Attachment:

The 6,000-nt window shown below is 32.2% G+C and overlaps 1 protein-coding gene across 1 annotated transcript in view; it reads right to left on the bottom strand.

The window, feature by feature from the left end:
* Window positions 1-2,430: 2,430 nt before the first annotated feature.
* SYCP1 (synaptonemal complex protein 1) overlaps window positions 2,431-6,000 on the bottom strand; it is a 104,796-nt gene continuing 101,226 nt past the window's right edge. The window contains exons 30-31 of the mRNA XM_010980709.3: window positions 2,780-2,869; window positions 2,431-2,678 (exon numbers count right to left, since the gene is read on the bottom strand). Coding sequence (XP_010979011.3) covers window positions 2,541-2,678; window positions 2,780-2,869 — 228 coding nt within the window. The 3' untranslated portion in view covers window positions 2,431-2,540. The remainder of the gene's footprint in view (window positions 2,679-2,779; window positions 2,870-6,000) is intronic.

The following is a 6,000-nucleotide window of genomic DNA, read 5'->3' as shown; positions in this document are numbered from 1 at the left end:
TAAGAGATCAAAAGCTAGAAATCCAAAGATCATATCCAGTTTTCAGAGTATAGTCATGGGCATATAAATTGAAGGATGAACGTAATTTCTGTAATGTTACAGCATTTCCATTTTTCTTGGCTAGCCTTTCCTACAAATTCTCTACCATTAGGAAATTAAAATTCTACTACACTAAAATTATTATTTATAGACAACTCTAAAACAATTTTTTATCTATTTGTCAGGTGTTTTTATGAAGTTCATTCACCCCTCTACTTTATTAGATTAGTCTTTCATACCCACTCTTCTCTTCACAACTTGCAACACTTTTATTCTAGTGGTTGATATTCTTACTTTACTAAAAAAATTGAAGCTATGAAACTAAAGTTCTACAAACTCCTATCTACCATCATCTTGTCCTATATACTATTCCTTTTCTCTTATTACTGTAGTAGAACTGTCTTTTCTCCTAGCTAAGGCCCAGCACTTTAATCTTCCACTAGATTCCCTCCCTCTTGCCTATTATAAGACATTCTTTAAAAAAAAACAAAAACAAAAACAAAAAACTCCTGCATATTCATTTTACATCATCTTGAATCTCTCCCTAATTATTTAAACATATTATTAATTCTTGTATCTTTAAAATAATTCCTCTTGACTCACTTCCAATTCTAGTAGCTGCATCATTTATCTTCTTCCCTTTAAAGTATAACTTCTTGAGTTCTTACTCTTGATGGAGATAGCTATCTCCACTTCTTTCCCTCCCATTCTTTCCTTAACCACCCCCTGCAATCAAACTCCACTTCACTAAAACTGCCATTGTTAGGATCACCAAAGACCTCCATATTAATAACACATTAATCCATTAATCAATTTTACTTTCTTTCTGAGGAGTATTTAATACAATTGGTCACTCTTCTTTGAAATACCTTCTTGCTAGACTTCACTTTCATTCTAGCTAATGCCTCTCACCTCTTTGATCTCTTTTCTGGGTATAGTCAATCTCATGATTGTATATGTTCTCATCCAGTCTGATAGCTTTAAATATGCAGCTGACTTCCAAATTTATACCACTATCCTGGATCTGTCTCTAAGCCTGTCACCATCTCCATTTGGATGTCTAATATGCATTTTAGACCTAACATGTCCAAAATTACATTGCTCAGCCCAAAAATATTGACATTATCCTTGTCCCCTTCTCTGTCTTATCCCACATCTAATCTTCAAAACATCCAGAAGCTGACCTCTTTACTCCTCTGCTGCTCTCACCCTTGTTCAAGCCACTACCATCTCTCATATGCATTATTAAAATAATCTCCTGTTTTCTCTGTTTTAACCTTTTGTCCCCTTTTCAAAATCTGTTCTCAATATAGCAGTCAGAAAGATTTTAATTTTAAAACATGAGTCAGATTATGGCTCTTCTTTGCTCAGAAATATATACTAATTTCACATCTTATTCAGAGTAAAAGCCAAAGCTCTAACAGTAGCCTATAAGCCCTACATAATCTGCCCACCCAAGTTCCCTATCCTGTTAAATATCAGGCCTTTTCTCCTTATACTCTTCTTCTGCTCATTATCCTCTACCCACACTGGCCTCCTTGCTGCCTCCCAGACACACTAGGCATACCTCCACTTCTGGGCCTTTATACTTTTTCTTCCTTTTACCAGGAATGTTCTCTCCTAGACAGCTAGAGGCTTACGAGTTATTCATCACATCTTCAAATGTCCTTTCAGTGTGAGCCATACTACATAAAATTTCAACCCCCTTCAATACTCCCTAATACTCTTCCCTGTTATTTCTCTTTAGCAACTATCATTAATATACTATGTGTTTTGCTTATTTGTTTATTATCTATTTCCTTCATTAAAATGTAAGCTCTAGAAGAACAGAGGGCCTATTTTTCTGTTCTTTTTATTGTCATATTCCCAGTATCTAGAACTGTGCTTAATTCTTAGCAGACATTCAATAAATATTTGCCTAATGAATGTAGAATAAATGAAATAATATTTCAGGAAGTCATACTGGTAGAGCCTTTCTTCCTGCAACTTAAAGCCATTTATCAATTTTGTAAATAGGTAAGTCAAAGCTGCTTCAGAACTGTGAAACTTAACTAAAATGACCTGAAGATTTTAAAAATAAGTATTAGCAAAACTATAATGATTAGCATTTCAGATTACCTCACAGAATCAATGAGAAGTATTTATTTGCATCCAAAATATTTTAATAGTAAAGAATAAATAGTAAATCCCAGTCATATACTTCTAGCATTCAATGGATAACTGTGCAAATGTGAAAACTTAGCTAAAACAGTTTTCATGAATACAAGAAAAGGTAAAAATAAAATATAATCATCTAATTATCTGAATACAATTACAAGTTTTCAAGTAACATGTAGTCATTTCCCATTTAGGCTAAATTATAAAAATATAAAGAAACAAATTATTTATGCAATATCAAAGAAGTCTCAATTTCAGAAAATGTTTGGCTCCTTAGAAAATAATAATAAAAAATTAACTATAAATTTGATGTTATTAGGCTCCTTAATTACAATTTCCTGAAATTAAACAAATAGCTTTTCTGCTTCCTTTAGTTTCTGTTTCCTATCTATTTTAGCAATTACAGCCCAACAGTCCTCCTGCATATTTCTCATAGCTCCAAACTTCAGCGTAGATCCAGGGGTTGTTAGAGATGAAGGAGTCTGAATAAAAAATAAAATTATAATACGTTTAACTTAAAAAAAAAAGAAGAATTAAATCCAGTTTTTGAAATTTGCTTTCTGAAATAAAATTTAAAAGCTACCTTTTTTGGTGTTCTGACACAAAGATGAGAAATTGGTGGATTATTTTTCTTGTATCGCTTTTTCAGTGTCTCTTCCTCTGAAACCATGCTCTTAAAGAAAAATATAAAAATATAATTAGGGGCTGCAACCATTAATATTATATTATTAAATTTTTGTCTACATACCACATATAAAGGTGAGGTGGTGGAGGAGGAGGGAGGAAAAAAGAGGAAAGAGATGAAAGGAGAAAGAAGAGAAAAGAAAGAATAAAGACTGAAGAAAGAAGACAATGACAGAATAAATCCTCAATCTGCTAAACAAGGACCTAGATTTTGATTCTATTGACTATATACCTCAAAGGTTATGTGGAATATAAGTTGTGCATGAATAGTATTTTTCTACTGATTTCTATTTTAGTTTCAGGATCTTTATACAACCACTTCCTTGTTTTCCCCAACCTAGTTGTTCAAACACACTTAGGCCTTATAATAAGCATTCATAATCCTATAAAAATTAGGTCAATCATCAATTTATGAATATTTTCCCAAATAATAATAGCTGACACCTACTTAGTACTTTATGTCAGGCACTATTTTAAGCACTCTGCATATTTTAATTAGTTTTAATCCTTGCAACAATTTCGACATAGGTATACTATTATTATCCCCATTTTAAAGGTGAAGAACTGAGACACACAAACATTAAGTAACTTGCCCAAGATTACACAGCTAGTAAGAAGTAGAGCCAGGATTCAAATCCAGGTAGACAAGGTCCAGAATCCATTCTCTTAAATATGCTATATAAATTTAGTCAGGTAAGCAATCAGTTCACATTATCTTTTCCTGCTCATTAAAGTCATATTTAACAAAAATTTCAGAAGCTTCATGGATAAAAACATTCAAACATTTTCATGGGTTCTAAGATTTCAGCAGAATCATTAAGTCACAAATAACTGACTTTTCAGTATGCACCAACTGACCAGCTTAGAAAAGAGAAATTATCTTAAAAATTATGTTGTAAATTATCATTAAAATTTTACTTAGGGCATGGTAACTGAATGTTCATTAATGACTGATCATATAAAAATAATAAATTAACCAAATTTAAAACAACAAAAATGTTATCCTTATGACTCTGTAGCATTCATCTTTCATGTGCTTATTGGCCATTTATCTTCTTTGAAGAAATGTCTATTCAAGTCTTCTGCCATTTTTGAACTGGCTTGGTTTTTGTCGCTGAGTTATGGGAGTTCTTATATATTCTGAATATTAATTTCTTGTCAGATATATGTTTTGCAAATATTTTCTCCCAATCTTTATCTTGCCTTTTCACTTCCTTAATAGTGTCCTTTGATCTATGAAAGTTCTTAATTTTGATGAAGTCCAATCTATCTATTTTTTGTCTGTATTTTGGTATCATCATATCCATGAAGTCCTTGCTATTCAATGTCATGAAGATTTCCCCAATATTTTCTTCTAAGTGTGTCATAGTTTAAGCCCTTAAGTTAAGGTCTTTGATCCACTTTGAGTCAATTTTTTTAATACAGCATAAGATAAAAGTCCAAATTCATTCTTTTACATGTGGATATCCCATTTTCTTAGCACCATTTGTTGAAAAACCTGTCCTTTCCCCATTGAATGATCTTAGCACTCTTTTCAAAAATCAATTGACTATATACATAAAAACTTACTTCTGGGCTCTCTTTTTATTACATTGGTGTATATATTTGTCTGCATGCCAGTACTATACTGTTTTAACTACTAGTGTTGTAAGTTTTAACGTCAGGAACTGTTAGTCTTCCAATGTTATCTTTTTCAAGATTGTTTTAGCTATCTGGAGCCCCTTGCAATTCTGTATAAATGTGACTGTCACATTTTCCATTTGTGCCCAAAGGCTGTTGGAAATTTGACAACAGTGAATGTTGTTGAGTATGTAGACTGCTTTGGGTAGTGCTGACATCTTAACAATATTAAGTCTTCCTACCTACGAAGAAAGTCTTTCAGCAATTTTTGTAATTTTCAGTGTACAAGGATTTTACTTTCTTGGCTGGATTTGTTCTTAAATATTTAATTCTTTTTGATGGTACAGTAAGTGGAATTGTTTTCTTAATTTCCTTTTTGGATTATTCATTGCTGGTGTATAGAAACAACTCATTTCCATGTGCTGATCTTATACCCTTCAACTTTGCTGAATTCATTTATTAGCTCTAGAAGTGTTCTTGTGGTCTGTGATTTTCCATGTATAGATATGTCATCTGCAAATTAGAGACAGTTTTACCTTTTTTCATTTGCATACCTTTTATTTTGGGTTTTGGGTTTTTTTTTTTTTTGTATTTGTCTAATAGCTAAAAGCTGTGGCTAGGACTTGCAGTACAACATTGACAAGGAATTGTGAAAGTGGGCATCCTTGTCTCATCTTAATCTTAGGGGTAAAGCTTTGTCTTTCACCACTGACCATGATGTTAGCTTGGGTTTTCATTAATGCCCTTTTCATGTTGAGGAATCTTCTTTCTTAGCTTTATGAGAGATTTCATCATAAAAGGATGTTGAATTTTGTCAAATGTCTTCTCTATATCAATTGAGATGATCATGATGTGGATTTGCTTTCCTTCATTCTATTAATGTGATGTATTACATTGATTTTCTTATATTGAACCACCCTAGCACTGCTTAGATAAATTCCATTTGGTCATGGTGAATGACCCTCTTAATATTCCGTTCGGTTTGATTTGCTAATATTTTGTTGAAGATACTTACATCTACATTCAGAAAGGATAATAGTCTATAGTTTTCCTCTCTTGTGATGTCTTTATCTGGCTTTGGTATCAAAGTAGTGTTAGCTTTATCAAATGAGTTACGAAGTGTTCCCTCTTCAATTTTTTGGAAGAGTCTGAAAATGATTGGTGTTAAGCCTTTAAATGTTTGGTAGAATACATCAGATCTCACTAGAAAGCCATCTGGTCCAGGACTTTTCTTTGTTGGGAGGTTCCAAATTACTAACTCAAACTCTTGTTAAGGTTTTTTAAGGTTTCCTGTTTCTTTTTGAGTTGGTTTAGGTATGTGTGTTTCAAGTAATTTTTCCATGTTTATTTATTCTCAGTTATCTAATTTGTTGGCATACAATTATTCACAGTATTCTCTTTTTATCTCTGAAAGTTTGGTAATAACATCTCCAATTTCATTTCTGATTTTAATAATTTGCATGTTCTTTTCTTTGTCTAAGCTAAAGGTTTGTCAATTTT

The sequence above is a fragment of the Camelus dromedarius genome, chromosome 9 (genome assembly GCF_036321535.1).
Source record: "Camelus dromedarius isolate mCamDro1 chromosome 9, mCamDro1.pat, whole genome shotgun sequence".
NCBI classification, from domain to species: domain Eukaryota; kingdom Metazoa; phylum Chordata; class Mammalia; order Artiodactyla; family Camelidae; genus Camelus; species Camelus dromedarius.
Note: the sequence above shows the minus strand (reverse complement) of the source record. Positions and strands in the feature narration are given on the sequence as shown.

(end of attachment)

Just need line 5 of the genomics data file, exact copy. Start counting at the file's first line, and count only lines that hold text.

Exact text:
The following is a 6,000-nucleotide window of genomic DNA, read 5'->3' as shown; positions in this document are numbered from 1 at the left end: